Also, have you considered doing in-person courses at some point? It's less scalable, of course, but people may be more open to committing a portion of their future salary to a program they engage with in-person.

I see cool "learn to code" courses and bootcamps all the time. I haven't seen the same for sales. Looks like you are well-positioned. Excited to see where it goes.

The goal is to shift costs over time to the employer, while still aligning incentives with students, so they have skin in the game. Companies struggle to predictably hire top sales talent, and our graduates come in with a big leg up - not only learning best practices for SaaS selling from experts, but learning tools like Salesforce and Outreach.

We emphasize personal, 1v1 mentorship and coaching, which is our way of getting the benefits of in-person learning. Over time, we'll be partnering with community groups and their spaces to offer IRL coaching as well.

Not everyone can be a good salesperson. But those that can be good can be trained to be GREAT. Sales isnt the last refuge of people that cant do anything else. It is a profession with actual skills that can be developed through training, process, and experience.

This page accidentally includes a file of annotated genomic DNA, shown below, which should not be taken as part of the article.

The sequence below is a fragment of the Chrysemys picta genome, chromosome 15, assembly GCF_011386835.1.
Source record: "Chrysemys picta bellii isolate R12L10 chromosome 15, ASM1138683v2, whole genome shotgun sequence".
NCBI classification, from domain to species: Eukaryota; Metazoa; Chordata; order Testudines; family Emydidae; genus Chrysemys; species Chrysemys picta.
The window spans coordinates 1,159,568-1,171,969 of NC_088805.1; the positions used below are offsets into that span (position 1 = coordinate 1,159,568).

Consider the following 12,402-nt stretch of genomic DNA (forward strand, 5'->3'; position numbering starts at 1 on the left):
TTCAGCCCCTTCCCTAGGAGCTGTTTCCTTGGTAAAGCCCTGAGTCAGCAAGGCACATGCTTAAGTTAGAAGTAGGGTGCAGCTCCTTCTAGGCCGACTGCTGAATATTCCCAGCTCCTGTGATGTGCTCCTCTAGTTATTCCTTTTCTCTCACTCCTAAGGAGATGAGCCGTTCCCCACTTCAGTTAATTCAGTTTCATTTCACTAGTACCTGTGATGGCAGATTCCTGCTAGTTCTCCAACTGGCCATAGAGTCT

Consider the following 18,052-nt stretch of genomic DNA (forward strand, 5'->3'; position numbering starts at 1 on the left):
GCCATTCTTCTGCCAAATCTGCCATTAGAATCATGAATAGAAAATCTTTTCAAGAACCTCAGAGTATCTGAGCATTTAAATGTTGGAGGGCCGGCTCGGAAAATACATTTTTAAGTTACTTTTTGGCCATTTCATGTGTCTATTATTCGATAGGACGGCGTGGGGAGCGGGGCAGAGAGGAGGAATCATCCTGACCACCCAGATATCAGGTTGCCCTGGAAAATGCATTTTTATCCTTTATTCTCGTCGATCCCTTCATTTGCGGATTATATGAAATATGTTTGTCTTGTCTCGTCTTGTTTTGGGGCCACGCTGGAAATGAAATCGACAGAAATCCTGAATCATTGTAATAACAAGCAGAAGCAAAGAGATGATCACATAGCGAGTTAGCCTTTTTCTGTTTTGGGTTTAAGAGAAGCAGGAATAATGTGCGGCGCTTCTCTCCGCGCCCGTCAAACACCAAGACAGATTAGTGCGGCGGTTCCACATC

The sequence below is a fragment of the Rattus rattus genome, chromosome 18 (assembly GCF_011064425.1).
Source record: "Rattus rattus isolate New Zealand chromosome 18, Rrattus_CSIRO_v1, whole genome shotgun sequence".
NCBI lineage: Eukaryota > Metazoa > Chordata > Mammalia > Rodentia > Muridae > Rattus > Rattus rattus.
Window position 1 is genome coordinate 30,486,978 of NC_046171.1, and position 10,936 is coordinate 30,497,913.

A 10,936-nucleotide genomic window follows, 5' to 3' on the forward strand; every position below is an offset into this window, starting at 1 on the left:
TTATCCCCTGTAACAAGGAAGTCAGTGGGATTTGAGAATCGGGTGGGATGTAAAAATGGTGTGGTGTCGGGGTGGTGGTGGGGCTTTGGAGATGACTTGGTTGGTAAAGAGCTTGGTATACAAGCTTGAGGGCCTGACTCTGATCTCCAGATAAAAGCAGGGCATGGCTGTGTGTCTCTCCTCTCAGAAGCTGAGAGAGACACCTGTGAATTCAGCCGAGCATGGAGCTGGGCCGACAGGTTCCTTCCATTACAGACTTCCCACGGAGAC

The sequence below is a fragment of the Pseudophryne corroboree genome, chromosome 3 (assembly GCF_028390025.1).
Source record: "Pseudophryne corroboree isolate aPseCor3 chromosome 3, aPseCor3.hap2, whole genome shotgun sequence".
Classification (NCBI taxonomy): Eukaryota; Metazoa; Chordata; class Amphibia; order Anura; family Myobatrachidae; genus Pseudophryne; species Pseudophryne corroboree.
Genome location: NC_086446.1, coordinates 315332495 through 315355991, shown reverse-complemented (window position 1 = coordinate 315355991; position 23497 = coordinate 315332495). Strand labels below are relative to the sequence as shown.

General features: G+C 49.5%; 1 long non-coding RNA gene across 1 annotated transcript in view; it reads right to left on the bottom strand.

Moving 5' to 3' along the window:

I love the idea of someone saying "oh yeah...sales MATTERS" in a world that screams "tech tech tech tech." If you are a non-technical person wanting to work for an exciting tech company then sales is a great place to gravitate. And if you are a tech company that ignores investing yourself in sales then you are fighting with 9ne hand tied behind your back.

Love it. I've been in tech sales for 20 years and even started a company that provides sales services for tech companies. I truly believe that a number of great tech companies die because they dont "figure out" sales early enough. Lead gen...pipeline management...pitches...these things matter. I've helped crappy products destroy competitors just by paying attention to the sales process. TLDR: a better mousetrap is worthless without a sales strategy.